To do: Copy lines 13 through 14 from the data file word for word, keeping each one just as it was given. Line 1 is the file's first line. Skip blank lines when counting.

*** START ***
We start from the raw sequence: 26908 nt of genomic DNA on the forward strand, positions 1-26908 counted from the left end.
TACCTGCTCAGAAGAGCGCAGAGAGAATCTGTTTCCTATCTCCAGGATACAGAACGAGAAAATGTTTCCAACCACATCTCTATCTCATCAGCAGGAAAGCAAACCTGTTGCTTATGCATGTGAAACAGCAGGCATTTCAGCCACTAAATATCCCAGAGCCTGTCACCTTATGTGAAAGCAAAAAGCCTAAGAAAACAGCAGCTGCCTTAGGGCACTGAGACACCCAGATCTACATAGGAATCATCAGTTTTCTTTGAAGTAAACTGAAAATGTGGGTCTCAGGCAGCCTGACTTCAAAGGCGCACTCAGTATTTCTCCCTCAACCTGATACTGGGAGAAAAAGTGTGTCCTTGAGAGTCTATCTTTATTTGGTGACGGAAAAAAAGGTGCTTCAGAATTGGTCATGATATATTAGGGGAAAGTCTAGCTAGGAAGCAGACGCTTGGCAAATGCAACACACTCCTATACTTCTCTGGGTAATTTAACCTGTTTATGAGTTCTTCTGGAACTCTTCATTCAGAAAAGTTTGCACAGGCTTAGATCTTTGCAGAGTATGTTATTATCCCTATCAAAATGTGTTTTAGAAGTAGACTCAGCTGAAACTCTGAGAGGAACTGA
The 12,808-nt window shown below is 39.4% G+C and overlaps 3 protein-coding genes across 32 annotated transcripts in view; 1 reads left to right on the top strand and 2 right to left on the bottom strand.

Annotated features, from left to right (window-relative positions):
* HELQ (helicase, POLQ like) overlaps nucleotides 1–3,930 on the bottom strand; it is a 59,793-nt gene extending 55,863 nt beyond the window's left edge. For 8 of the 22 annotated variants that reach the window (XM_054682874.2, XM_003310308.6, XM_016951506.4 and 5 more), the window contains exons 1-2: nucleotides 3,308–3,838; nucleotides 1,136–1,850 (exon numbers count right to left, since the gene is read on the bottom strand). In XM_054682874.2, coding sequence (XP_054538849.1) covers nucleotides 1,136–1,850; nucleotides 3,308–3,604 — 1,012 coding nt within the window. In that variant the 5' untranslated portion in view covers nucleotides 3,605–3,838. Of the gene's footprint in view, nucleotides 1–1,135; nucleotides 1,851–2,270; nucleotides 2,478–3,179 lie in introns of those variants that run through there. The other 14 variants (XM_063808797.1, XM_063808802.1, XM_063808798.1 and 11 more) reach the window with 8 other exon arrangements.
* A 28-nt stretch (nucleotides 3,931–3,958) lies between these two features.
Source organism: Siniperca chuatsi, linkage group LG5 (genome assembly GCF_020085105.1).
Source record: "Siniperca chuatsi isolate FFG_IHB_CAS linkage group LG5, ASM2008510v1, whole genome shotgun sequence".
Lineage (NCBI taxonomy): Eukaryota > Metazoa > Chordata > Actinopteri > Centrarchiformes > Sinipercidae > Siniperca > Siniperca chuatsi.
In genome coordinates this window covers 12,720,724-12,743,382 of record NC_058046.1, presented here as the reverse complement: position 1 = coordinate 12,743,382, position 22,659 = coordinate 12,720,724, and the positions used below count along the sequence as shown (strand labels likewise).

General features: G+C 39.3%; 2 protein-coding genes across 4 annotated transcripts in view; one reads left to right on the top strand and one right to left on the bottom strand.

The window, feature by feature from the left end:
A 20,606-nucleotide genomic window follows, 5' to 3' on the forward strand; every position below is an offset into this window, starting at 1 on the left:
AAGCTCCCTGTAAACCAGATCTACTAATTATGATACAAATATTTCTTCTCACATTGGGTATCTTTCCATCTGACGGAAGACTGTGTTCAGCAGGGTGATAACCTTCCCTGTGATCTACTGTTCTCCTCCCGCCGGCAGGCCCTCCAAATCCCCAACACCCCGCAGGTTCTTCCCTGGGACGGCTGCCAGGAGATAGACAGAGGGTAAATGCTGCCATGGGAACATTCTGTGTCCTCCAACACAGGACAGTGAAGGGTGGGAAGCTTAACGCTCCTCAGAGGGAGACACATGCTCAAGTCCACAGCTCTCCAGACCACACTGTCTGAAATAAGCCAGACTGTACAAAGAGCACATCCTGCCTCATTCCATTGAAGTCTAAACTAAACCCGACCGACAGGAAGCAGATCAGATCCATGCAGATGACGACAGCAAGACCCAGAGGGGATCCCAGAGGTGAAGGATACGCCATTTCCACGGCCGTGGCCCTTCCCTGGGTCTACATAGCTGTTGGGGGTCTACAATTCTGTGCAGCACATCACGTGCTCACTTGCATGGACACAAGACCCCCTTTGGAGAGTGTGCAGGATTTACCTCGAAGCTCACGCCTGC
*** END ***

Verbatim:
A 20,606-nucleotide genomic window follows, 5' to 3' on the forward strand; every position below is an offset into this window, starting at 1 on the left:
AAGCTCCCTGTAAACCAGATCTACTAATTATGATACAAATATTTCTTCTCACATTGGGTATCTTTCCATCTGACGGAAGACTGTGTTCAGCAGGGTGATAACCTTCCCTGTGATCTACTGTTCTCCTCCCGCCGGCAGGCCCTCCAAATCCCCAACACCCCGCAGGTTCTTCCCTGGGACGGCTGCCAGGAGATAGACAGAGGGTAAATGCTGCCATGGGAACATTCTGTGTCCTCCAACACAGGACAGTGAAGGGTGGGAAGCTTAACGCTCCTCAGAGGGAGACACATGCTCAAGTCCACAGCTCTCCAGACCACACTGTCTGAAATAAGCCAGACTGTACAAAGAGCACATCCTGCCTCATTCCATTGAAGTCTAAACTAAACCCGACCGACAGGAAGCAGATCAGATCCATGCAGATGACGACAGCAAGACCCAGAGGGGATCCCAGAGGTGAAGGATACGCCATTTCCACGGCCGTGGCCCTTCCCTGGGTCTACATAGCTGTTGGGGGTCTACAATTCTGTGCAGCACATCACGTGCTCACTTGCATGGACACAAGACCCCCTTTGGAGAGTGTGCAGGATTTACCTCGAAGCTCACGCCTGC